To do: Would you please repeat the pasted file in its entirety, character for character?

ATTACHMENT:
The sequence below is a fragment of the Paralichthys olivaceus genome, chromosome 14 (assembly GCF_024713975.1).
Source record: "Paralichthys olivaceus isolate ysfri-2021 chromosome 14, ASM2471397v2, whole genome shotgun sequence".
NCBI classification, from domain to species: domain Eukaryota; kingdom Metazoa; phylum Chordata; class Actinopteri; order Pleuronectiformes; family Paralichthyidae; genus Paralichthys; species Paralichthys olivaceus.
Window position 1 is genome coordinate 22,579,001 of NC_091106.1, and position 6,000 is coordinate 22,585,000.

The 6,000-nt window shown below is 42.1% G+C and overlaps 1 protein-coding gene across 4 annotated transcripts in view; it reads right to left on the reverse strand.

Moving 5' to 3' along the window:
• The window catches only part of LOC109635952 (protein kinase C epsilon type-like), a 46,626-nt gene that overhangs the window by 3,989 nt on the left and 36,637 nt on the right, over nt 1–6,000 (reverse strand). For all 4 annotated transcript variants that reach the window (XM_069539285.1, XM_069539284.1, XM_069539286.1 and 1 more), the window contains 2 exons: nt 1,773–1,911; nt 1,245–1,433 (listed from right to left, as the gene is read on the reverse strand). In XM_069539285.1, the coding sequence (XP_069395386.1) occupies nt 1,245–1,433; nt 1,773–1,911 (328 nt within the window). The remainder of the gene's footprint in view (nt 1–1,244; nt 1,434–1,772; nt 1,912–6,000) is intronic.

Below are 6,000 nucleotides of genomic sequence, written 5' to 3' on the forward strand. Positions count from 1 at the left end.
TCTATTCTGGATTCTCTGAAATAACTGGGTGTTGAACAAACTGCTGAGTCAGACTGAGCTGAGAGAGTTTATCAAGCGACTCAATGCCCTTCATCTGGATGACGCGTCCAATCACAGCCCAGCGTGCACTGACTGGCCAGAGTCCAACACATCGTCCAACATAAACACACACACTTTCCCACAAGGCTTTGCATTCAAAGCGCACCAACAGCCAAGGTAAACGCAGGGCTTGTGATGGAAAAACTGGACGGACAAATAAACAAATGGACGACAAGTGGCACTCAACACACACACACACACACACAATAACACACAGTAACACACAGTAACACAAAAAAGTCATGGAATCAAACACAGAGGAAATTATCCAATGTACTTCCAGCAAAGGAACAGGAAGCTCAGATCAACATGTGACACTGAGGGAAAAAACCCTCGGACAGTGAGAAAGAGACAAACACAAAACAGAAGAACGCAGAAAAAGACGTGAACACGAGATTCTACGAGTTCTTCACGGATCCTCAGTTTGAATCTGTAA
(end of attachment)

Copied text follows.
The sequence below is a fragment of the Paralichthys olivaceus genome, chromosome 14 (assembly GCF_024713975.1).
Source record: "Paralichthys olivaceus isolate ysfri-2021 chromosome 14, ASM2471397v2, whole genome shotgun sequence".
NCBI classification, from domain to species: domain Eukaryota; kingdom Metazoa; phylum Chordata; class Actinopteri; order Pleuronectiformes; family Paralichthyidae; genus Paralichthys; species Paralichthys olivaceus.
Window position 1 is genome coordinate 22,579,001 of NC_091106.1, and position 6,000 is coordinate 22,585,000.

The 6,000-nt window shown below is 42.1% G+C and overlaps 1 protein-coding gene across 4 annotated transcripts in view; it reads right to left on the reverse strand.

Moving 5' to 3' along the window:
• The window catches only part of LOC109635952 (protein kinase C epsilon type-like), a 46,626-nt gene that overhangs the window by 3,989 nt on the left and 36,637 nt on the right, over nt 1–6,000 (reverse strand). For all 4 annotated transcript variants that reach the window (XM_069539285.1, XM_069539284.1, XM_069539286.1 and 1 more), the window contains 2 exons: nt 1,773–1,911; nt 1,245–1,433 (listed from right to left, as the gene is read on the reverse strand). In XM_069539285.1, the coding sequence (XP_069395386.1) occupies nt 1,245–1,433; nt 1,773–1,911 (328 nt within the window). The remainder of the gene's footprint in view (nt 1–1,244; nt 1,434–1,772; nt 1,912–6,000) is intronic.

Below are 6,000 nucleotides of genomic sequence, written 5' to 3' on the forward strand. Positions count from 1 at the left end.
TCTATTCTGGATTCTCTGAAATAACTGGGTGTTGAACAAACTGCTGAGTCAGACTGAGCTGAGAGAGTTTATCAAGCGACTCAATGCCCTTCATCTGGATGACGCGTCCAATCACAGCCCAGCGTGCACTGACTGGCCAGAGTCCAACACATCGTCCAACATAAACACACACACTTTCCCACAAGGCTTTGCATTCAAAGCGCACCAACAGCCAAGGTAAACGCAGGGCTTGTGATGGAAAAACTGGACGGACAAATAAACAAATGGACGACAAGTGGCACTCAACACACACACACACACACACAATAACACACAGTAACACACAGTAACACAAAAAAGTCATGGAATCAAACACAGAGGAAATTATCCAATGTACTTCCAGCAAAGGAACAGGAAGCTCAGATCAACATGTGACACTGAGGGAAAAAACCCTCGGACAGTGAGAAAGAGACAAACACAAAACAGAAGAACGCAGAAAAAGACGTGAACACGAGATTCTACGAGTTCTTCACGGATCCTCAGTTTGAATCTGTAA